The recollection of this awful uncle from infancy, — when he was never permitted to approach him without innumerable lectures, — not to be troublesome, — not to go too near his uncle, — not to ask him any questions, — on no account to disturb the inviolable arrangement of his snuff-box, hand-bell, and spectacles, nor to suffer the glittering of the gold-headed cane to tempt him to the mortal sin of handling it, — and, finally, to pilot himself aright through his perilous course in and out of the apartment without striking against the piles of books, globes, old newspapers, wig-blocks, tobacco-pipes, and snuff-cannisters, not to mention certain hidden rocks of rat-traps and mouldy books beneath the chairs, — together with the final reverential bow at the door, which was to be closed with cautious gentleness, and the stairs to be descended as if he were ‘shod with felt.’ — This recollection was carried on to his school-boy years, when at Christmas and Easter, the ragged poney, the jest of the school, was dispatched to bring the reluctant visitor to the Lodge, — where his pastime was to sit vis-a-vis to his uncle, without speaking or moving, till the pair resembled Don Raymond and the ghost of Beatrice in the Monk, — then watching him as he picked the bones of lean mutton out of his mess of weak broth, the latter of which he handed to his nephew with a needless caution not to ‘take more than he liked,’ — then hurried to bed by daylight, even in winter, to save the expence of an inch of candle, where he lay awake and restless from hunger, till his uncle’s retiring at eight o’clock gave signal to the governante of the meagre household to steal up to him with some fragments of her own scanty meal, administering between every mouthful a whispered caution not to tell his uncle. Then his college life, passed in an attic in the second square, uncheered by an invitation to the country; the gloomy summer wasted in walking up and down the deserted streets, as his uncle would not defray the expences of his journey; — the only intimation of his existence, received in quarterly epistles, containing, with the scanty but punctual remittance, complaints of the expences of his education, cautions against extravagance, and lamentations for the failure of tenants and the fall of the value of lands. All these recollections came over him, and along with them the remembrance of that last scene, where his dependence on his uncle was impressed on him by the dying lips of his father.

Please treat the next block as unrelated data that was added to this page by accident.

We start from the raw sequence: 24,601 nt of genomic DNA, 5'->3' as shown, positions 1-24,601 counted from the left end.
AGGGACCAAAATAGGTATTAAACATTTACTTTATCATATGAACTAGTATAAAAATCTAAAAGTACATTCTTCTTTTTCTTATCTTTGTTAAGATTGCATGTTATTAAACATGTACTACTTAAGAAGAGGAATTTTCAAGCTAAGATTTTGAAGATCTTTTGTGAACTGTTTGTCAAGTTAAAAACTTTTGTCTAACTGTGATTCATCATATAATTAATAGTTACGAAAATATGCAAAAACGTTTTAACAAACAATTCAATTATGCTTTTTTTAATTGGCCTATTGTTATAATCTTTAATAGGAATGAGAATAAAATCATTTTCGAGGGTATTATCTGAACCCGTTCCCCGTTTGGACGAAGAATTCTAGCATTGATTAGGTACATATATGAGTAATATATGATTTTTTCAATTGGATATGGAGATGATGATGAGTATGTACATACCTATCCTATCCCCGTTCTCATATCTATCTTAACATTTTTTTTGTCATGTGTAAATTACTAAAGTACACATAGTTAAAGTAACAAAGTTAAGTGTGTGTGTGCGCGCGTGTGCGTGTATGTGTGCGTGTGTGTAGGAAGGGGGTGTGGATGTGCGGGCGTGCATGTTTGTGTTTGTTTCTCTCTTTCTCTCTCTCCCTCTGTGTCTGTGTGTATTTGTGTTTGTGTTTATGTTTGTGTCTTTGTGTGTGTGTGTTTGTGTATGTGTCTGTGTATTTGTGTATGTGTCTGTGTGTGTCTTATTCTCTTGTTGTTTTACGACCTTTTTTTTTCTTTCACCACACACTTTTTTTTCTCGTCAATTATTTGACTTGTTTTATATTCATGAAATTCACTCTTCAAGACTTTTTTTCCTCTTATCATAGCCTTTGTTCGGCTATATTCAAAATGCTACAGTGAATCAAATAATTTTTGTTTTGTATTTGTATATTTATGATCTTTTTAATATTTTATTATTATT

‘John, I must leave you, my poor boy; it has pleased God to take your father from you before he could do for you what would have made this hour less painful to him. You must look up, John, to your uncle for every thing. He has oddities and infirmities, but you must learn to bear with them, and with many other things too, as you will learn too soon. And now, my poor boy, may He who is the father of the fatherless look on your desolate state, and give you favour in the eyes of your uncle.’ As this scene rose to John’s memory, his eyes filled fast with tears, which he hastened to wipe away as the carriage stopt to let him out at his uncle’s gate.
He alighted, and with a change of linen in a handkerchief, (his only travelling equipment), he approached his uncle’s gate. The lodge was in ruins, and a barefooted boy from an adjacent cabin ran to lift on its single hinge what had once been a gate, but was now a few planks so villainously put together, that they clattered like a sign in a high wind. The stubborn post of the gate, yielding at last to the united strength of John and his barefooted assistant, grated heavily through the mud and gravel stones, in which it left a deep and sloughy furrow, and the entrance lay open. John, after searching his pocket in vain for a trifle to reward his assistant, pursued his way, while the lad, on his return, cleared the road at a hop step and jump, plunging through the mud with all the dabbling and amphibious delight of a duck, and scarce less proud of his agility than of his ‘sarving a gentleman.’ As John slowly trod the miry road which had once been the approach, he could discover, by the dim light of an autumnal evening, signs of increasing desolation since he had last visited the spot, — signs that penury had been aggravated and sharpened into downright misery. There was not a fence or a hedge round the domain: an uncemented wall of loose stones, whose numerous gaps were filled with furze or thorns, supplied their place. There was not a tree or shrub on the lawn; the lawn itself was turned into pasture-ground, and a few sheep were picking their scanty food amid the pebblestones, thistles, and hard mould, through which a few blades of grass made their rare and squalid appearance.